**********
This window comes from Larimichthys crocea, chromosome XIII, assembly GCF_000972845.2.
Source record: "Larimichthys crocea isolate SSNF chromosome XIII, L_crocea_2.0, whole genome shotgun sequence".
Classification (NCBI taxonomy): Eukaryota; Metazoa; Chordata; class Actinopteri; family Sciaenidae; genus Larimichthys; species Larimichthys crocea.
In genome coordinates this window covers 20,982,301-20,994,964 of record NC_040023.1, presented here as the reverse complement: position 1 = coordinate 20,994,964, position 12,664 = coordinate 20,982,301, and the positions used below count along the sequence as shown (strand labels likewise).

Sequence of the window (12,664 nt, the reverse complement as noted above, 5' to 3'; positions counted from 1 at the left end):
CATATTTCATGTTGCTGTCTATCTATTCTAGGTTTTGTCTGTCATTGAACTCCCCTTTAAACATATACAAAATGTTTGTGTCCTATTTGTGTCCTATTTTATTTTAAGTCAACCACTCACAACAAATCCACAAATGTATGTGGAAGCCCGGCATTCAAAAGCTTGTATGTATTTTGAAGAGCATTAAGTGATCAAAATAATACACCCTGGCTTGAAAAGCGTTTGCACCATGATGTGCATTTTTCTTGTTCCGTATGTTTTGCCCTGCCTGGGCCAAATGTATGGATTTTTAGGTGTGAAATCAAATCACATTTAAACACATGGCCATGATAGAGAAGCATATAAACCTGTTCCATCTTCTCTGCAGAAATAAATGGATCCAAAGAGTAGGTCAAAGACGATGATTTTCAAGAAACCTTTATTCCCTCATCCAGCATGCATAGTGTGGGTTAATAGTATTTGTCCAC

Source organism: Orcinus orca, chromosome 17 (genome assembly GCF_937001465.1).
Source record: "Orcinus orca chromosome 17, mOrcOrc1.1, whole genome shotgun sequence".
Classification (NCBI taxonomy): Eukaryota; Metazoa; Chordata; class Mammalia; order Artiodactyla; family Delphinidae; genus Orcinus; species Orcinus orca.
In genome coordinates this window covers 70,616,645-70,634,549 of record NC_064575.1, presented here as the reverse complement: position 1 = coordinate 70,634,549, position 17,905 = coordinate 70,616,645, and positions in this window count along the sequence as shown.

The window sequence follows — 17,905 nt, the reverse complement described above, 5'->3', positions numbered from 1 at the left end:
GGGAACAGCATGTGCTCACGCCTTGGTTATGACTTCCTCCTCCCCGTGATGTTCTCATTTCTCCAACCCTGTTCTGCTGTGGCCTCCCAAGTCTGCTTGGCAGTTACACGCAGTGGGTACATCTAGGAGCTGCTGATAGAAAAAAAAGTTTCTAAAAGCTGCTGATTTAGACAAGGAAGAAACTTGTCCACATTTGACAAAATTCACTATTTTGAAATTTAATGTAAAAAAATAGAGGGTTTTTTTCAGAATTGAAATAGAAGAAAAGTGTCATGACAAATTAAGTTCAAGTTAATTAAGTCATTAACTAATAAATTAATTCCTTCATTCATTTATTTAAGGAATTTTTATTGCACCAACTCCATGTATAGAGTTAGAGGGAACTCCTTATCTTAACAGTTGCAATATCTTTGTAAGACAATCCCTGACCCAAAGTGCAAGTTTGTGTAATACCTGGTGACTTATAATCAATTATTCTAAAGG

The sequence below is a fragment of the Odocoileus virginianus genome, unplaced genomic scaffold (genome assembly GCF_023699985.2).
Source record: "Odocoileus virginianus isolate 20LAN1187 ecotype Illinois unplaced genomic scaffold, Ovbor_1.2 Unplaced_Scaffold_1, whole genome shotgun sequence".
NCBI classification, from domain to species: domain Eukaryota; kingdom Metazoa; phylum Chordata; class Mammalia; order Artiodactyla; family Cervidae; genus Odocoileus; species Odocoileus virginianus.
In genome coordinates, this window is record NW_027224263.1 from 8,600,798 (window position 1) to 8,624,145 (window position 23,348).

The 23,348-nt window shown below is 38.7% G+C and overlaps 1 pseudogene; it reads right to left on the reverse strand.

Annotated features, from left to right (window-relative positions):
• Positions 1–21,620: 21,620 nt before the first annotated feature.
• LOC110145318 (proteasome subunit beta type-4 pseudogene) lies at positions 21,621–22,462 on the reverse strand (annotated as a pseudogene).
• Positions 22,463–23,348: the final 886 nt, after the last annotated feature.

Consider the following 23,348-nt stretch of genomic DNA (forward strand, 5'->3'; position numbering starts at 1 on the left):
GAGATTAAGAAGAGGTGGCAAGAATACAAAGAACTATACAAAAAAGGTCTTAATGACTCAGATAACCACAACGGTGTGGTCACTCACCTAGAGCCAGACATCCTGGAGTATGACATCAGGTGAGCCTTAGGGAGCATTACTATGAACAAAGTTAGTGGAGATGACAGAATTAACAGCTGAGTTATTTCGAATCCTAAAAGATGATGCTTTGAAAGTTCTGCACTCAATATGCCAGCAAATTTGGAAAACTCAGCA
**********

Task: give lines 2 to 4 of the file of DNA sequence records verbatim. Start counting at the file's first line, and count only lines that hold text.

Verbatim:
Source record: "Larimichthys crocea isolate SSNF chromosome XIII, L_crocea_2.0, whole genome shotgun sequence".
Classification (NCBI taxonomy): Eukaryota; Metazoa; Chordata; class Actinopteri; family Sciaenidae; genus Larimichthys; species Larimichthys crocea.
In genome coordinates this window covers 20,982,301-20,994,964 of record NC_040023.1, presented here as the reverse complement: position 1 = coordinate 20,994,964, position 12,664 = coordinate 20,982,301, and the positions used below count along the sequence as shown (strand labels likewise).